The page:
(Note: contrary to most examples on the net, I'm not setting type="text/javascript" on neither the enclosing tag, nor the generated one: there is no browser not having that as the default, and so it is redundant, but will not hurt either, if you disagree).

  • 1
    Good point re: type. The default is defined as "text/javascript" as of HTML5, so it's a useless attribute. w3.org/html/wg/drafts/html/master/…
    – Luke
    Sep 2, 2014 at 22:18
  • 10
    This one is better than the accepted answer because this variation can be actually minified. This 'x3C/script>' will become '</script>' after minification. Jun 9, 2015 at 13:45

I think is for prevent the browser's HTML parser from interpreting the <script>, and mainly the </script> as the closing tag of the actual script, however I don't think that using document.write is a excellent idea for evaluating script blocks, why don't use the DOM...

var newScript = document.createElement("script");
  • 4
    It is necessary to prevent the parser from closing the script-block prematurely ...
    – roenving
    Oct 25, 2008 at 8:53

The </script> inside the Javascript string litteral is interpreted by the HTML parser as a closing tag, causing unexpected behaviour (see example on JSFiddle).

To avoid this, you can place your javascript between comments (this style of coding was common practice, back when Javascript was poorly supported among browsers). This would work (see example in JSFiddle):

<script type="text/javascript">
    if (jQuery === undefined) {
        document.write('<script type="text/javascript" src="http://z-ecx.images-amazon.com/images/G/01/javascripts/lib/jquery/jquery-1.2.6.pack._V265113567_.js"></script>');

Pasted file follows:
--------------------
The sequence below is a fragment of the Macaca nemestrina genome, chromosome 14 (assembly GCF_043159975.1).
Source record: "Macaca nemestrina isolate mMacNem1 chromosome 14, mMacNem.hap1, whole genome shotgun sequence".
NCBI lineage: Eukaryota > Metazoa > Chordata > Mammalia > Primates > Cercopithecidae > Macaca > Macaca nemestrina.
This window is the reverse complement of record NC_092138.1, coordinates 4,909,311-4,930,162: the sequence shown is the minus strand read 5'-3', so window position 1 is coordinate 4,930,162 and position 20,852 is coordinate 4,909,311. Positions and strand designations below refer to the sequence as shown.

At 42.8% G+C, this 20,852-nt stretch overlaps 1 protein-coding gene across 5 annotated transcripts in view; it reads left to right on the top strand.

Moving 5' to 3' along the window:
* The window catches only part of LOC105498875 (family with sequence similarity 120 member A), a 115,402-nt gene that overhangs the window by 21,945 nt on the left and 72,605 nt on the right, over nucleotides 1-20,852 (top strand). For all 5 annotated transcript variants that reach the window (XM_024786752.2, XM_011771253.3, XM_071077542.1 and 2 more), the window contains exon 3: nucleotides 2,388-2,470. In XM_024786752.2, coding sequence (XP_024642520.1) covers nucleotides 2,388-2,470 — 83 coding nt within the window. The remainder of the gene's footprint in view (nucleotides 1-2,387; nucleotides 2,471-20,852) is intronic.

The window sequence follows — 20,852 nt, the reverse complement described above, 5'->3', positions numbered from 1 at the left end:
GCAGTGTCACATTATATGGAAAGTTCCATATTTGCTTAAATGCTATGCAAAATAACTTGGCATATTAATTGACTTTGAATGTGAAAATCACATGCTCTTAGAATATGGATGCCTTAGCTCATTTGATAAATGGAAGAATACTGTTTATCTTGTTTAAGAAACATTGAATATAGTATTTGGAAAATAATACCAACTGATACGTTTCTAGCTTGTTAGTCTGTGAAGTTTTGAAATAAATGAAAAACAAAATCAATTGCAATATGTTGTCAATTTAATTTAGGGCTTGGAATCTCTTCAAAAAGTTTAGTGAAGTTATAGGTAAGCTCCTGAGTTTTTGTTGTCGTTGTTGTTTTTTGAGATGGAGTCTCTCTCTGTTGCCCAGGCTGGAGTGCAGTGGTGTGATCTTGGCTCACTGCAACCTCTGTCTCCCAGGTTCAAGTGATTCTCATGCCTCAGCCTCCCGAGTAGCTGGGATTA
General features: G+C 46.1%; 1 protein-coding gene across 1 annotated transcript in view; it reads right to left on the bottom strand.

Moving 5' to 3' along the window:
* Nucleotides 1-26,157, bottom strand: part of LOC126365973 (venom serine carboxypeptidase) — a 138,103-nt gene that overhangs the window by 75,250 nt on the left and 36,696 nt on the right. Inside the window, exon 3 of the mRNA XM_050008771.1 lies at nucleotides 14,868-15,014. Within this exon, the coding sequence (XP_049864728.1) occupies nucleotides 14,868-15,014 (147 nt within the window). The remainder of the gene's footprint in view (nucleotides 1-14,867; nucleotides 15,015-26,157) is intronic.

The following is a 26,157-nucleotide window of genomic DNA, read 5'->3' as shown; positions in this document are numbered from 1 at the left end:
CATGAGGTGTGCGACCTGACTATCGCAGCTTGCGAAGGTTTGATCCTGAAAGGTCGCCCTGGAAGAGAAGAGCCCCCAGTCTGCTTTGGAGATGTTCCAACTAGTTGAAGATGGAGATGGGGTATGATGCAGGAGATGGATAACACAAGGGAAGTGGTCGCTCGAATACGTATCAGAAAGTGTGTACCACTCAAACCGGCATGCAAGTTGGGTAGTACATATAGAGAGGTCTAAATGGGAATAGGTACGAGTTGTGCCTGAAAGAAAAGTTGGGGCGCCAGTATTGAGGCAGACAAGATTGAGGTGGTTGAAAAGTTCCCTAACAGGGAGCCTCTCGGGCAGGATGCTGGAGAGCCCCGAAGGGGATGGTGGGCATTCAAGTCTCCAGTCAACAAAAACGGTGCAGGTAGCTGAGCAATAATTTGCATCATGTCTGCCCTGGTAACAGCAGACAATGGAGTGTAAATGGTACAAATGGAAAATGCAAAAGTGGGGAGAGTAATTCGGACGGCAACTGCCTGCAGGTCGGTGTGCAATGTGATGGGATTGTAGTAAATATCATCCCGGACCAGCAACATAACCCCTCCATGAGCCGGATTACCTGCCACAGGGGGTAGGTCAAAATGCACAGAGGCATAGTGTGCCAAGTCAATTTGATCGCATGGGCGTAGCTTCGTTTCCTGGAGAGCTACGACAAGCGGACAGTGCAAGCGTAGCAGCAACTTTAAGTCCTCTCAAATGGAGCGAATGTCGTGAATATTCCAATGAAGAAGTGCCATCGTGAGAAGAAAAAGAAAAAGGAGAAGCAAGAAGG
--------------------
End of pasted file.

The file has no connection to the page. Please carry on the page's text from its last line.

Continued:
// -->

...but to be honest, using document.write is not something I would consider best practice. Why not manipulating the DOM directly?

<script type="text/javascript">
    if (jQuery === undefined) {
        var script = document.createElement('script');
        script.setAttribute('type', 'text/javascript');
        script.setAttribute('src', 'http://z-ecx.images-amazon.com/images/G/01/javascripts/lib/jquery/jquery-1.2.6.pack._V265113567_.js');
    // -->
  • 1
    If you want to use pure JS, you will want to still use document.write ;) Jan 31, 2016 at 20:36
  • Sorry, I meant to write - this requires jQuery Library, right? When I used, document.body.append, it threw an error that document.body.append is not a function. Feb 1, 2016 at 11:26
  • 1
    Sorry, my mistake: I wrote append instead of appendChild. Corrected the answer. Thank you for noticing! Feb 1, 2016 at 13:22
  • 1
    This looks so much more general than splitting up the string manually. E.g. splitting is not feasible if the string is inserted by a template engine. Jan 25, 2017 at 14:37

The solution Bobince posted works perfectly for me. I wanted to offer an alternative method as well for future visitors:

if (typeof(jQuery) == 'undefined') {
    (function() {
        var sct = document.createElement('script');
        sct.src = ('https:' == document.location.protocol ? 'https' : 'http') +
        sct.type = 'text/javascript';
        sct.async = 'true';
        var domel = document.getElementsByTagName('script')[0];
        domel.parentNode.insertBefore(sct, domel);

In this example, I've included a conditional load for jQuery to demonstrate use case. Hope that's useful for someone!

  • 3
    no need to detect protocol - protocol-less URI works just fine ('//foo.com/bar.js' etc)
    – danp
    Jul 15, 2016 at 12:35
  • 3
    no need to set async either. it's set on for all dynamically created script tags.
    – Noishe
    Jun 10, 2017 at 20:18
  • Saved me! When using document.write(<script>) my site was showing a blank screen. This worked. Jun 27, 2017 at 18:19
  • @dmp except when running from file system where the protocol will be file://
    – mplungjan
    Feb 6, 2018 at 6:04